Bright and energetic music to escape for a while
It is by no exaggeration that the past year in music has brought people many somber albums, trying to capture the sound of the times with sonic dissonance and lyrical pain. When the album comes around that aims to be upbeat, there is a certain beauty to its desire to push against the current era. TUNS’s Duly Noted does just that. It’s a refreshing break within the rock genre—its rock elements are used just for enjoyment. The Canadian indie rock supergroup comprises Mike O’Neill from The Inbreds, Chris Murphy from Sloan and Matt Murphy of The Super Friendz. The sheer chemistry of TUNS is infectious, making the album a clear forerunner in bringing an optimism many rock bands are aiming to reject.
The versatility of the album comes from the opening track “In the Middle of the Way Home.” A bit ’80s inspired, the song is reminiscent of the cross-genre influence of pop and rock music. Its guitar riff is undeniably catchy, as the drums and vocals perfectly encapsulate a more powerful optimism. While the lyrics may not be entirely happy at all times throughout the album, the song has a powerful sense of hope. Its bridge acts in a pure rock ballad way. The deceptively simple song reminds one of the past, automatically connecting the listeners from the start. When this sense of nostalgia is dually present with optimism, it truly allows for a more engaging listening experience.
“My Memories” has some of the most interesting vocal performances on the album. Both the lead and backup vocals reiterate contradiction—the desire to not look back and the continual pull of memory. The underlying echo of the lyrics is reminiscent of the Beach Boys, connecting one to the sense of the past sonically. Immediately following this chorus is an explosive guitar break, which immerses one immediately into the song. The sort of groove that these elements have combined shows the pure energy of the album. Even the laugh at the end of the album shows more of a connection to the artist themselves.
Even when the album deals with the more traditionally serious subject matter with its love ballad “I’ll Only Love You More,” it rejects the idea of stalling the breaks. The bassline begins slightly slower in this song to match the more complicated drum work in place. The instrumental breakdown during its bridge rejects the slower tempo, and the background vocals seamlessly intertwine with the drums and heavier riffs, making it immediately more complex.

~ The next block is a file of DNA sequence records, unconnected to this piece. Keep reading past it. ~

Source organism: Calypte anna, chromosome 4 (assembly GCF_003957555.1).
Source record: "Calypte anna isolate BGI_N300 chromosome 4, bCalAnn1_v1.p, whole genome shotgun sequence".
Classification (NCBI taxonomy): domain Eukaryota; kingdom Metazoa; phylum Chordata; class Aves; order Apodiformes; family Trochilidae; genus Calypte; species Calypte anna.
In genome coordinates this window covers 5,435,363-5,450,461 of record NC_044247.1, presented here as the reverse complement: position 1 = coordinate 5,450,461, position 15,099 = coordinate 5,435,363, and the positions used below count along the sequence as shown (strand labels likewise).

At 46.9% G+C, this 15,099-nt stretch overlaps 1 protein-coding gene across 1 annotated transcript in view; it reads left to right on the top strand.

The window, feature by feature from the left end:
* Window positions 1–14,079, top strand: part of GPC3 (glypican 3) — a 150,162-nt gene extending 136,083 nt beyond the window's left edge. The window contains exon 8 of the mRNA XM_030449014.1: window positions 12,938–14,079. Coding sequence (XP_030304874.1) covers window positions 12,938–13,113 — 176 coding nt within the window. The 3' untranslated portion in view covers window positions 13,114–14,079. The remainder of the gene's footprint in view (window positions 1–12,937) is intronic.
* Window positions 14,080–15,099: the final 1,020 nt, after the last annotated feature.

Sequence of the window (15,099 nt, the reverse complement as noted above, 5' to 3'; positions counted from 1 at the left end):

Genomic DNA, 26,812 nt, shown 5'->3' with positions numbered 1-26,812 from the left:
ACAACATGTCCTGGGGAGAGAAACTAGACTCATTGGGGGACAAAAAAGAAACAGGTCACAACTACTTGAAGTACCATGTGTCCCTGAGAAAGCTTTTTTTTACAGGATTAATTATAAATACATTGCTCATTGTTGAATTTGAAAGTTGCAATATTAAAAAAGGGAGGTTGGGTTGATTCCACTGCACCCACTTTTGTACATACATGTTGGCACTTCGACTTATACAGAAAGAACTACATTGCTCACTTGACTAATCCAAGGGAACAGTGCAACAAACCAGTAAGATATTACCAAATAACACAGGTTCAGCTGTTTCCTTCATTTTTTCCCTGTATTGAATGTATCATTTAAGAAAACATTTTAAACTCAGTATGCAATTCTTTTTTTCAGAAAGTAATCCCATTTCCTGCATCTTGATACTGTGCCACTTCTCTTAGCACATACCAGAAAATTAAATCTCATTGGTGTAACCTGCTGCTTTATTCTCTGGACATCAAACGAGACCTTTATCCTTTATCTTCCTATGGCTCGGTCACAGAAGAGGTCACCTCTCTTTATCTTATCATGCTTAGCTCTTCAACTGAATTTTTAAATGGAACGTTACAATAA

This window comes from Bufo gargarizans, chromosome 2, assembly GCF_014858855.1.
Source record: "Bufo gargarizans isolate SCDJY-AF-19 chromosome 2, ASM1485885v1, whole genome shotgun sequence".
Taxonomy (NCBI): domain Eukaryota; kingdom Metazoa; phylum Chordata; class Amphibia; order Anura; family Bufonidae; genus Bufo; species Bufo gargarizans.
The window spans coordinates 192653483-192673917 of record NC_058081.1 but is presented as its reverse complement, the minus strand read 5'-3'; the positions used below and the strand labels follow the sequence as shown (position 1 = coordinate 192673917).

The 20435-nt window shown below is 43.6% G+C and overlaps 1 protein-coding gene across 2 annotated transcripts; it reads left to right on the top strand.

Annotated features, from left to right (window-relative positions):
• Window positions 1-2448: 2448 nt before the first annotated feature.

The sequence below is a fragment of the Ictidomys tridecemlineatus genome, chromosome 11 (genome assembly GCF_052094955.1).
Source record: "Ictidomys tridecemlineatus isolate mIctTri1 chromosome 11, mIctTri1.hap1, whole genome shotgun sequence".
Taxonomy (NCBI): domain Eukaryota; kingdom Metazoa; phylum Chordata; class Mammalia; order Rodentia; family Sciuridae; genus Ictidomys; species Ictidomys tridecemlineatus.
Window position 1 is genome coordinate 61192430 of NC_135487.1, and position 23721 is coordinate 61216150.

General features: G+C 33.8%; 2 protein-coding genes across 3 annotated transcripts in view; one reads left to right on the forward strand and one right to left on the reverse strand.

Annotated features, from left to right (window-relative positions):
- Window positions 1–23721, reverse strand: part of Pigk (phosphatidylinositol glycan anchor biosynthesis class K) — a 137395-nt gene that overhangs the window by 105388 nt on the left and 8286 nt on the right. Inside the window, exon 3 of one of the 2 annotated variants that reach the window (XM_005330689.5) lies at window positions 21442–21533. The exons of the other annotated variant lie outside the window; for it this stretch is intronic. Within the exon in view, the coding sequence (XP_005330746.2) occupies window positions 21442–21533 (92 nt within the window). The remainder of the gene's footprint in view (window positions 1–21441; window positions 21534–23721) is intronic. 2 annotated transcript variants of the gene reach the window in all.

“Words and Music” shows a candid portrait of sentimentality to songwriting. Describing that he wishes the song “was an instrumental,” the vocalist expresses how much harder it is to create. The lyricality of the song makes it stand out specifically, as it complements perfectly with its instrumentals. It has a definite poetic rhyme with its fun bassline. Instead of collapsing in frustration, the band does not take itself too seriously, which makes it all the more relatable to listen to. It represents a sort of connection that perhaps more music should deal with regarding accepting the past, even if in this song it’s in a tongue-in-cheek manner.
“Keeping Options Open” is a similar sort of sarcasm. Never delving into biting, the song has a sort of playfulness to it. Its simple chord progressions in the verses bring it to a sort of grounding compared to its loud drum work. Characteristic of the album, instrumental breaks are present to have a genuine type of “garage band” feel. TUNS clearly knows their strengths, which they often play with in exciting ways. The build-up throughout the entire song cuts off abruptly, leading people to want to listen again before leading to the last song.
The closing track, “We’re Living in it Now,” has a stripped-down vocal performance in its first verse. It has a more realistic portrayal of love than the rest of the album. It’s quite beautiful in its simple lyrics, describing how he wants to take her “higher than higher” in their relationship. The resigning of wanting to take a chance on a love that might not work out has a powerful statement. While it may be a time-old tale, it is a wonderful closing track for Duly Noted, dripping with hope and desire. The promise of a relationship does not matter as its present beauty. To relish in the joys of life is something often forgotten, but by placing it at the tail end, it leaves one with the lingering thoughts of taking a chance to allow happiness in one’s life.